A Guatemalan indigenous land rights activist wins the Goldman Environmental Prize
MÁS EN ESTA SECCIÓN
A Guatemalan Indian who was born in central Guatemala during the mining boom of the 1960s and has spent much of his 59 years in a tenacious battle against the mining industry in the Lake Izabal region, has been awarded the Goldman Environmental Prize for his conviction that the fight to save the Earth is the most important.
Indigenous leader Rodrigo Tot told EFE in an interview that "I feel happy as a leader of my community because I know that through our struggle we will achieve our goal," adding that despite the threats against his family, seemingly a permanent part of his life, he will never be intimidated.
He lost his parents when still a child, so at age 12 he went to live with relatives in Agua Caliente. That small village was his home, the place he grew up to be the leader he is, and in 2002 the Q'eqchi, descendants of the Maya, elected him to be their leader.
From that moment he guided his community to a court decision that set a historic precedent: it ordered the government to issue property titles to the Q'eqchi people and kept the environmentally destructive nickel industry from expanding into their community.
A man of few words but sharp and to the point in his speech, Tot, who never received a formal education and who learned to speak Spanish listening to others, recalled how government officials and executives of Hudbay Minerals, the company that operates the Fenix nickel mine, never spoke with the indigenous community.
They came and got down to business. The Q'eqchi only found out about it when the miners came and went to work. The Indians saw the lands they lived off of threatened and were afraid.
But with the help of the Indigenous Law Resource Center and O'eqchi Ombud, a small human-rights organization, they achieved the seemingly impossible.
The Guatemalan Constitutional Court confirmed the people's right to collective ownership - between 1985-2002 they had paid 32,350 quetzals (some $4,000) for more than 1,300 hectares (3,200 acres) - and ordered the government to replace the "missing" pages in the property registry (they had been torn out) and to issue the corresponding property titles.
Despite the court's decision, the government never enforced that ruling.
And the price paid by Tot was steep. Without lifting his eyes from the ground, he recalled how on Oct. 1, 2012, the eldest of his five sons was slain, leaving behind four little orphans.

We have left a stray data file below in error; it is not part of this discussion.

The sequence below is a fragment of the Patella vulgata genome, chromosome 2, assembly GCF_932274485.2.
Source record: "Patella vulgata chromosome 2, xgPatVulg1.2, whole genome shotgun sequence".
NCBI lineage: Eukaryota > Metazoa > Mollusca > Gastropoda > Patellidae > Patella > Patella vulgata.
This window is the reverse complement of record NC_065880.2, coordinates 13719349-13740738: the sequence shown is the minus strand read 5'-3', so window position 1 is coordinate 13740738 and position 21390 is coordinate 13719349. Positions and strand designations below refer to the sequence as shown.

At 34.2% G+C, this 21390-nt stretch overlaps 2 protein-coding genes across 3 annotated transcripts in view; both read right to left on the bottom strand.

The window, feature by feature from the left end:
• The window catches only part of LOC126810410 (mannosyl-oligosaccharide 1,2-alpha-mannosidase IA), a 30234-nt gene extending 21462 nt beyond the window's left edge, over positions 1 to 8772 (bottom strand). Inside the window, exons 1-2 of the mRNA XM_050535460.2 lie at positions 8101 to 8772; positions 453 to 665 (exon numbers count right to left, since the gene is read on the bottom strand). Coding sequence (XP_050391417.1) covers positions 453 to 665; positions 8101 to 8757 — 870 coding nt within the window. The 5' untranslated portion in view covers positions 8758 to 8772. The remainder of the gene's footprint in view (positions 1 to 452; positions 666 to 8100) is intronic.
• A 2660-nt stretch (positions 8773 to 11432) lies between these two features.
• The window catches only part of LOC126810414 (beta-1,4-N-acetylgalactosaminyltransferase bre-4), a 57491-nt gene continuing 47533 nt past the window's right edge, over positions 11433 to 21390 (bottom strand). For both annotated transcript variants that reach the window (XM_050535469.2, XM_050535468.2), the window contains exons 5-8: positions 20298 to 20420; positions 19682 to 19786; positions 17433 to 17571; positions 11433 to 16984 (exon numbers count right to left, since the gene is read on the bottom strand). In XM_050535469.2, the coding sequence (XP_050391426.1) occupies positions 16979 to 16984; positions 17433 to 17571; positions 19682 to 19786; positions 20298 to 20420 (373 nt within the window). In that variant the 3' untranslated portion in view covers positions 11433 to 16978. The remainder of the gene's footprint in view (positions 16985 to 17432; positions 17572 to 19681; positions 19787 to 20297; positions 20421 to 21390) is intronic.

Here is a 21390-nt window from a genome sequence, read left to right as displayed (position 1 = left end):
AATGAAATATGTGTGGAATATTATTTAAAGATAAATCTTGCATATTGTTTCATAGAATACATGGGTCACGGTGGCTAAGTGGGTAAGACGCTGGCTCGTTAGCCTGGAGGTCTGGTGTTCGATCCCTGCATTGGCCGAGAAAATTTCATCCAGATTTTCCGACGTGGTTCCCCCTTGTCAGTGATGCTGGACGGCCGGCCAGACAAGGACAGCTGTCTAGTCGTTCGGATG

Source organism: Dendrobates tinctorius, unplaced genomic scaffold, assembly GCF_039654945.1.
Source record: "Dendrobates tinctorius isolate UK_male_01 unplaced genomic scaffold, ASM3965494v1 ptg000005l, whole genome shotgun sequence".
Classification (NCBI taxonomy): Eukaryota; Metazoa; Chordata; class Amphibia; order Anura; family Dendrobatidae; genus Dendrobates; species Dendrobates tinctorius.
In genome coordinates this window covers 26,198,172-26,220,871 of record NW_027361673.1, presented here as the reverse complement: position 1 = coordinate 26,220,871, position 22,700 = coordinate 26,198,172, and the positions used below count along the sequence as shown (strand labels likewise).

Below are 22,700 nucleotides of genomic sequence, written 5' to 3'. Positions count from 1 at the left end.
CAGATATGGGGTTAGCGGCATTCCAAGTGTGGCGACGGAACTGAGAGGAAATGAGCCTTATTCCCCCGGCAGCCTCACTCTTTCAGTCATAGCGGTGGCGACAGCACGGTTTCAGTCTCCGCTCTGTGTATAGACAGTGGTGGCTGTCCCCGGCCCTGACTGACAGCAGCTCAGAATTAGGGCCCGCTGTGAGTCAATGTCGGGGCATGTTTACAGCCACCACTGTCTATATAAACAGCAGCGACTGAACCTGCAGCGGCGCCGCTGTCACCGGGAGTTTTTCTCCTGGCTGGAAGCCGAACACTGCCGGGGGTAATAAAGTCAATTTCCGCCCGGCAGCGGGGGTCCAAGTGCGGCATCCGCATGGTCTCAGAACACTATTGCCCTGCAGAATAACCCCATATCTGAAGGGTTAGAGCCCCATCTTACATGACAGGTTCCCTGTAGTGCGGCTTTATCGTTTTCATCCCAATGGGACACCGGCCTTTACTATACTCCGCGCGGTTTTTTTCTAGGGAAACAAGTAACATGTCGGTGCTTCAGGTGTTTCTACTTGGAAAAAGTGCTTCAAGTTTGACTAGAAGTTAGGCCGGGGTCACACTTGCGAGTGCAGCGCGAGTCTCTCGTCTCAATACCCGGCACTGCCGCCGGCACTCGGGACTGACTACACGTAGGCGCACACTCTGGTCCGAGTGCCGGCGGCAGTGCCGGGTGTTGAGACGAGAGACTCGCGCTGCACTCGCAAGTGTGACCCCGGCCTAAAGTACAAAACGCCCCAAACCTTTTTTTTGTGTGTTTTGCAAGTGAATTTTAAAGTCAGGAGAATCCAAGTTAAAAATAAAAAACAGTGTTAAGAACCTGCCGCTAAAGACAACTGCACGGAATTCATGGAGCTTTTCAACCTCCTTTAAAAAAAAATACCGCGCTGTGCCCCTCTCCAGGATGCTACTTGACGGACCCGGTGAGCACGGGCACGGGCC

The Inter-American Commission on Human Rights (IACHR) ruled preventive measures against the mining operation in his favor, but they were also ignored. The only thing that kept him going was his close-knit family and certain positive results: "We got a lot of support. You start with you family and from there you start seeing an expansion of positive results."
An ardent believer in the Bible and a preacher for more than 37 years, Tot has no fear of what might happen to him and is perfectly aware that, from one moment to the next, "they'll make me disappear." Even so, he said the struggle must be continued by the next generation.
His attorney, Carlos Antonio POP, was most emphatic in his resentment. The "Russians," he said, are dead set on getting the uranium in the area, and so much money could be involved that all the rest - the court sentence, the murder of Tot's son and everything else could end up in limbo. The race for uranium is not even being investigated.
Meanwhile local water resources are dwindling and the Indians' crops seem almost irrevocably damaged.
But Tot is still a fighter, and the Goldman Environmental Prize, he said, is an acknowledgment not only of his but also of the community's engagement in "the biggest fight in the world, for the Earth."
The campaign for justice has not come without great personal risk. Previous Goldman prize winners such as Berta Cáceres have been killed in Latin America, which rights groups say is the most dangerous region to be an environmentalist.